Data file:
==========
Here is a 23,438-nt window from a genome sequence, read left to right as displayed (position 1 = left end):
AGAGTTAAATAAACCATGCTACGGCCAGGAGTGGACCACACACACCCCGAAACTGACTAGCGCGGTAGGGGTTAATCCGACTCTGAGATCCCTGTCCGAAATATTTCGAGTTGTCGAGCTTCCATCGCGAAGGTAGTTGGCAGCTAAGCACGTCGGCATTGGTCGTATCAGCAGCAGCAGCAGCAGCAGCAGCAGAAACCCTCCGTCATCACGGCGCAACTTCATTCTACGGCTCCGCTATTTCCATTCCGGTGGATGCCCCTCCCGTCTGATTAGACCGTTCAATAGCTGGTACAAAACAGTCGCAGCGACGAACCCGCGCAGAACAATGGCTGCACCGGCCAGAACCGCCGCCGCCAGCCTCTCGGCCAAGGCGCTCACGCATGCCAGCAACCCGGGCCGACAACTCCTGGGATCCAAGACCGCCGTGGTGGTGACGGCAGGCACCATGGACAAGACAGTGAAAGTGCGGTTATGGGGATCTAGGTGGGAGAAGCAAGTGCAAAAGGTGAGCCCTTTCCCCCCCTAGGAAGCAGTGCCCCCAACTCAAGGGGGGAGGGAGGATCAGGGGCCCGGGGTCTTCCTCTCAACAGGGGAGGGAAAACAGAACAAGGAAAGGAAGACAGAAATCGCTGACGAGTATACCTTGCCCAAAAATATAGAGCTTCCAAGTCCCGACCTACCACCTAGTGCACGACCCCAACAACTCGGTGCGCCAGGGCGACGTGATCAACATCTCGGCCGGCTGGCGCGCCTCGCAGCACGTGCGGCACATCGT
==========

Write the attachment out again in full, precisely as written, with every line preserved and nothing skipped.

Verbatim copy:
Here is a 23,438-nt window from a genome sequence, read left to right as displayed (position 1 = left end):
AGAGTTAAATAAACCATGCTACGGCCAGGAGTGGACCACACACACCCCGAAACTGACTAGCGCGGTAGGGGTTAATCCGACTCTGAGATCCCTGTCCGAAATATTTCGAGTTGTCGAGCTTCCATCGCGAAGGTAGTTGGCAGCTAAGCACGTCGGCATTGGTCGTATCAGCAGCAGCAGCAGCAGCAGCAGCAGAAACCCTCCGTCATCACGGCGCAACTTCATTCTACGGCTCCGCTATTTCCATTCCGGTGGATGCCCCTCCCGTCTGATTAGACCGTTCAATAGCTGGTACAAAACAGTCGCAGCGACGAACCCGCGCAGAACAATGGCTGCACCGGCCAGAACCGCCGCCGCCAGCCTCTCGGCCAAGGCGCTCACGCATGCCAGCAACCCGGGCCGACAACTCCTGGGATCCAAGACCGCCGTGGTGGTGACGGCAGGCACCATGGACAAGACAGTGAAAGTGCGGTTATGGGGATCTAGGTGGGAGAAGCAAGTGCAAAAGGTGAGCCCTTTCCCCCCCTAGGAAGCAGTGCCCCCAACTCAAGGGGGGAGGGAGGATCAGGGGCCCGGGGTCTTCCTCTCAACAGGGGAGGGAAAACAGAACAAGGAAAGGAAGACAGAAATCGCTGACGAGTATACCTTGCCCAAAAATATAGAGCTTCCAAGTCCCGACCTACCACCTAGTGCACGACCCCAACAACTCGGTGCGCCAGGGCGACGTGATCAACATCTCGGCCGGCTGGCGCGCCTCGCAGCACGTGCGGCACATCGT